Arizona voters approved the Minimum Wage and Paid Sick Time Off Initiative, better known as Proposition 206, in November of 2016. Proposition 206 immediately increased Arizona’s minimum wage to $10.00 per hour and requires Arizona employers to provide paid sick time to all employees. The minimum wage increase took effect January 1, 2017; however, the paid sick time does not go into effect July 1, 2017.
Since July 1st is almost here, we wanted to highlight some critical elements that need to be understood in order for businesses to implement policies that adhere to the new regulations. Proposition 206 states that employees of employers with 1 or more employees accrue at least one hour of earned paid sick leave for every 30 hours worked. However, employees’ annual accrual and use of sick leave is capped – 40 hours per year for employers with 15 or more employees, and 24 hours per year for employers with less than 15 employees. Salaried employees are presumed to work 40 hours per week for accrual purposes.
Proposition 206 created new categories for employees to use paid sick time, including:
- Employee mental or physical illness, injury or health condition;
- Time off related to abuse, stalking, sexual violence, or domestic violence of either the employee or the employee’s family member;
- The mental or physical illness, injury or health condition of a family member;
- When an unforeseen public health emergency forces the employee’s workplace to close, or the employee’s child’s school or daycare to close.
Proposition 206 broadly expanded the definition of a “family member” to include:
- A biological, adopted or foster child of any age, in addition, legal wards and children of a domestic partner are classified as a family member;
- The employee’s parents, including biological, foster, stepparents, adoptive parents, and legal guardians of the employee or the employee’s spouse or domestic partner;
- Spouse and domestic partners of the employee;
- Employee’s grandparents, grandchildren, or siblings of the employee or the employee’s spouse or domestic partner;
- Any and all other individuals related by either blood or affinity whose relationship or association with the employee is the equivalent of a family relationship.
It is important for businesses to note that if an employee leaves the job, regardless of the reason, employers are not required to pay out unused accrued paid sick leave time to the employee. However, if the same employer rehires the employee within nine months of the employee’s termination or resignation, the employee is entitled to have all previously accrued paid sick time reinstated.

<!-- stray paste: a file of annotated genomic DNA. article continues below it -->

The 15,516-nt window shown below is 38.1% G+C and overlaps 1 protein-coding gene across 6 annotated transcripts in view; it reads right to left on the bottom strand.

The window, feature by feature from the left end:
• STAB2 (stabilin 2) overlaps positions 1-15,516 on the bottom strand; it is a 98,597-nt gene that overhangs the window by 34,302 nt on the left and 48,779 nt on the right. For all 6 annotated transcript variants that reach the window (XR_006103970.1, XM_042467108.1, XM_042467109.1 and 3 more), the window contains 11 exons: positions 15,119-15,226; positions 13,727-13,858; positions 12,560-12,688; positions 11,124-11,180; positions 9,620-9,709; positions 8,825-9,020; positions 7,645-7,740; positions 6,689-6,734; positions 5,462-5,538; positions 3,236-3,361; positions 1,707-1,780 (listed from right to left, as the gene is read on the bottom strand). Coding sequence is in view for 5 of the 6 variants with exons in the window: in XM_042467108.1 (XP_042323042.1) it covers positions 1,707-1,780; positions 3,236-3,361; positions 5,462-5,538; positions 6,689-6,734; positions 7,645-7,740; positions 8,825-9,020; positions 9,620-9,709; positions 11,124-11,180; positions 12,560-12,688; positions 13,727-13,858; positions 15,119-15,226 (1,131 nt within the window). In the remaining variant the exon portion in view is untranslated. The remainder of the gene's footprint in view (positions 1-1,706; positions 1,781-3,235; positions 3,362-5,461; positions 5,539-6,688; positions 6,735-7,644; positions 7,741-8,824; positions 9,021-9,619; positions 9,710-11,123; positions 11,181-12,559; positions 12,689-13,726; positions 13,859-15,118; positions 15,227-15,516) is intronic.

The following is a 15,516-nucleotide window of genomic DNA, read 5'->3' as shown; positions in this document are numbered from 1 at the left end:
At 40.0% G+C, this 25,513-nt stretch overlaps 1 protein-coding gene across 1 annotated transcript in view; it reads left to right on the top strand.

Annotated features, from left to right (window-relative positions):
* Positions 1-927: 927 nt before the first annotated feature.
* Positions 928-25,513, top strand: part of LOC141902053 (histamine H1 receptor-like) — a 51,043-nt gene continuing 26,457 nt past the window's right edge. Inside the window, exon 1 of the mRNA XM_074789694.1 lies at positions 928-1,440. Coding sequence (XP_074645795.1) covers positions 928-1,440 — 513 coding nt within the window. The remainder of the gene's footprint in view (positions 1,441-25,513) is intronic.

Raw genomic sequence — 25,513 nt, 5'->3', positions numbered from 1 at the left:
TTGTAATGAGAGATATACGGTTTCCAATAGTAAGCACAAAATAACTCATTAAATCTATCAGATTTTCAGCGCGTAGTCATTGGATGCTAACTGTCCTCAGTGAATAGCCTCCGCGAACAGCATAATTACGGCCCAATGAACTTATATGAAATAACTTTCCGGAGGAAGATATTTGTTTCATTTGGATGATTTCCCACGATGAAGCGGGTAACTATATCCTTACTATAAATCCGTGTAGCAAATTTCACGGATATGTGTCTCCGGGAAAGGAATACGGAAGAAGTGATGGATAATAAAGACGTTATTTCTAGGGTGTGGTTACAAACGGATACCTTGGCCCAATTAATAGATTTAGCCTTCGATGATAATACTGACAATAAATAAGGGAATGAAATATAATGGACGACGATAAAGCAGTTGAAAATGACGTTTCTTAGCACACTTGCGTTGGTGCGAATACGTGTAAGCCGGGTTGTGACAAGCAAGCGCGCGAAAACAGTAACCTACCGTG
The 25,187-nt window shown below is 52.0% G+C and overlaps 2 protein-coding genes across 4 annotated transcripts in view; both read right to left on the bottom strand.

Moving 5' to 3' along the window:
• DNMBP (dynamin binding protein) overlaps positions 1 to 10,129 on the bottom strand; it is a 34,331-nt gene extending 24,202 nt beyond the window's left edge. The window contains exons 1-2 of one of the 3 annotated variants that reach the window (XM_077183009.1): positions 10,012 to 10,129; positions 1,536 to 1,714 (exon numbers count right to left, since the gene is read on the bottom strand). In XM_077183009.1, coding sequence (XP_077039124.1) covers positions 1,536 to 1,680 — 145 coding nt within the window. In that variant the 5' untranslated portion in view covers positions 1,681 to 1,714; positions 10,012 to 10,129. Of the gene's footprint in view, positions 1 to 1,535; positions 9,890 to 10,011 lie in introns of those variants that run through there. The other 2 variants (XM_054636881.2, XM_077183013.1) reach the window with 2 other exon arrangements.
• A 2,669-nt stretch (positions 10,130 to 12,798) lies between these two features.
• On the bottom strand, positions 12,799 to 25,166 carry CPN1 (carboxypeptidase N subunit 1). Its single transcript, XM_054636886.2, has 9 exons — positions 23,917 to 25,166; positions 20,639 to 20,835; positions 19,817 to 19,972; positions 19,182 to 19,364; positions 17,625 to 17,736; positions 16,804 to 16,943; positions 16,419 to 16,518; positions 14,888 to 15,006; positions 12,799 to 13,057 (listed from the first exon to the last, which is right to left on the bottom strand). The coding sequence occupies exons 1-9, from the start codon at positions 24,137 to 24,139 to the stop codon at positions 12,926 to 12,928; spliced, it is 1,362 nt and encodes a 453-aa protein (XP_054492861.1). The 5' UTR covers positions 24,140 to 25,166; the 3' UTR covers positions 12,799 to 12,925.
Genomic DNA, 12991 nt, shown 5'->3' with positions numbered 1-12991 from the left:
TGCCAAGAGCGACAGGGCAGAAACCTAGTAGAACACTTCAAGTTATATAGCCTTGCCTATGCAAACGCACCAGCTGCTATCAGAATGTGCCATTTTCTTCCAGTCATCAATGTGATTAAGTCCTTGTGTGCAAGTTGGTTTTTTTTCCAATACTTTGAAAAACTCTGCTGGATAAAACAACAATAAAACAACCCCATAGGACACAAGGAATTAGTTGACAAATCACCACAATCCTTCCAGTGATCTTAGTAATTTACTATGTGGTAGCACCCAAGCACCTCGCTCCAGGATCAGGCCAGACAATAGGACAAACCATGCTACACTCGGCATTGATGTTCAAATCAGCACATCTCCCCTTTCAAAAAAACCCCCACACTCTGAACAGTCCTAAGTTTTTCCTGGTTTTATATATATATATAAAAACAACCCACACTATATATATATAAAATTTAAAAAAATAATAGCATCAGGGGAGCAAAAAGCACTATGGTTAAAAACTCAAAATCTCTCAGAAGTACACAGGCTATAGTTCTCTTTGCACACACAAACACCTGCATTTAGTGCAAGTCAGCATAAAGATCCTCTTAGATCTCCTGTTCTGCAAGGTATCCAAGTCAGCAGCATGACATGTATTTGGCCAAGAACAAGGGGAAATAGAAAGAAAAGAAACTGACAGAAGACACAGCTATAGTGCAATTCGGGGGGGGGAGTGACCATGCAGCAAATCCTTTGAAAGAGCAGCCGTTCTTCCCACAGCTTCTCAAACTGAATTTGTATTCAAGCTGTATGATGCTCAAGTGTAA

Therefore, seasonal employees, who are fired and rehired within nine months, are entitled to all of their accrued paid sick leave time. Employees are entitled to roll over their unused paid sick leave time year to year; however, they are not allowed to exceed 40 or 24 hours, depending on the size of the employer.
Employers may use an existing paid time off policy to satisfy the law if it provides benefits at least as generous as Proposition 206, but that approach can be risky. Many employers are choosing to separate sick leave benefits to leave no doubt that their policy is legal.
Proposition 206 is complicated and can be tricky to implement. Contact Boreale Law, PLC and let us help you ensure your business is complying!
Boreale Law is excited to announce our recent move to our new office in the Transamerica Building located at 177 N. Church Avenue, Suite 1100.
If you are in the neighborhood, stop by for a tour; or better yet, schedule an appointment to find out how Boreale Law can be your partner in Smart Business Growth!
In years past, the fabric of our society was woven with wonderful success stories of entrepreneurs who embodied the American Dream. Starting a business from the ground up is the epitome of this pursuit. There are countless examples of pioneers who took out their life savings and risked everything to venture out on their own with little more than an idea. America saw the Wright Brothers as they defied gravity at the beginning of the 20th century. We marveled at Thomas Edison, who created many of the inventions that we enjoy today. Much later we saw a new breed of entrepreneurs, such as Steve Jobs and a host of other technological founders, propel America into the forefront of the internet age. These entrepreneurs all had one thing in common — a deep appreciation for the benefits of hard work, the spirit to succeed, and a social and business environment in which success could take place.
Much of this nearly endless opportunity stems from our historically capitalist system, along with few government regulations preventing entrepreneurs from getting their businesses off of the ground. Every large corporation you see today was once a small business. Unfortunately, countless government regulations have created complex hurdles for would-be business owners, so far fewer entrepreneurs are willing to take the plunge. Even after starting a business, all too often, the new business owner is caught in a web of bureaucratic regulations that stifles not only the ability, but even the will to follow in the footsteps of the American entrepreneurs who we hold in such high regard.